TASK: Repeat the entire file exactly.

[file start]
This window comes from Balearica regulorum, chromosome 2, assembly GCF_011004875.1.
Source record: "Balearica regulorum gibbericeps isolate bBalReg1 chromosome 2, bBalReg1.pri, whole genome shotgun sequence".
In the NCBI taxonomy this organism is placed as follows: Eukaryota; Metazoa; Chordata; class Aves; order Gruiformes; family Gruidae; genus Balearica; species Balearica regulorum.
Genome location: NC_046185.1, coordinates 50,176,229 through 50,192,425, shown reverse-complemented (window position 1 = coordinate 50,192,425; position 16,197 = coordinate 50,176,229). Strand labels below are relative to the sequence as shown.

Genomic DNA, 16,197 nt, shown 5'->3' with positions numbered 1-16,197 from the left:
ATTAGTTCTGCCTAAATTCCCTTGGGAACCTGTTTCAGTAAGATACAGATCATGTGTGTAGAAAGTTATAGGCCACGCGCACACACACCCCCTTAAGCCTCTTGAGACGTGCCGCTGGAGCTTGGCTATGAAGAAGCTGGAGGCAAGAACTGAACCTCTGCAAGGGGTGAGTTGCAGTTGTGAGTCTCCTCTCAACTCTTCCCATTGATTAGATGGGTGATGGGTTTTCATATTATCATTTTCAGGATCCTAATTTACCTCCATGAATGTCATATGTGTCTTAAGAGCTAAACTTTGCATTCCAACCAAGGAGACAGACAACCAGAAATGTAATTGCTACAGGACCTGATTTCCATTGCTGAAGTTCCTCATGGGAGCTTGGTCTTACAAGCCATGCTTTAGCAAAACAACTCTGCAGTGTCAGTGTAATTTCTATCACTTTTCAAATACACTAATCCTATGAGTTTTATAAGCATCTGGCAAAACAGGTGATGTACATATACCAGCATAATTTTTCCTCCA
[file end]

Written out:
This window comes from Balearica regulorum, chromosome 2, assembly GCF_011004875.1.
Source record: "Balearica regulorum gibbericeps isolate bBalReg1 chromosome 2, bBalReg1.pri, whole genome shotgun sequence".
In the NCBI taxonomy this organism is placed as follows: Eukaryota; Metazoa; Chordata; class Aves; order Gruiformes; family Gruidae; genus Balearica; species Balearica regulorum.
Genome location: NC_046185.1, coordinates 50,176,229 through 50,192,425, shown reverse-complemented (window position 1 = coordinate 50,192,425; position 16,197 = coordinate 50,176,229). Strand labels below are relative to the sequence as shown.

Genomic DNA, 16,197 nt, shown 5'->3' with positions numbered 1-16,197 from the left:
ATTAGTTCTGCCTAAATTCCCTTGGGAACCTGTTTCAGTAAGATACAGATCATGTGTGTAGAAAGTTATAGGCCACGCGCACACACACCCCCTTAAGCCTCTTGAGACGTGCCGCTGGAGCTTGGCTATGAAGAAGCTGGAGGCAAGAACTGAACCTCTGCAAGGGGTGAGTTGCAGTTGTGAGTCTCCTCTCAACTCTTCCCATTGATTAGATGGGTGATGGGTTTTCATATTATCATTTTCAGGATCCTAATTTACCTCCATGAATGTCATATGTGTCTTAAGAGCTAAACTTTGCATTCCAACCAAGGAGACAGACAACCAGAAATGTAATTGCTACAGGACCTGATTTCCATTGCTGAAGTTCCTCATGGGAGCTTGGTCTTACAAGCCATGCTTTAGCAAAACAACTCTGCAGTGTCAGTGTAATTTCTATCACTTTTCAAATACACTAATCCTATGAGTTTTATAAGCATCTGGCAAAACAGGTGATGTACATATACCAGCATAATTTTTCCTCCA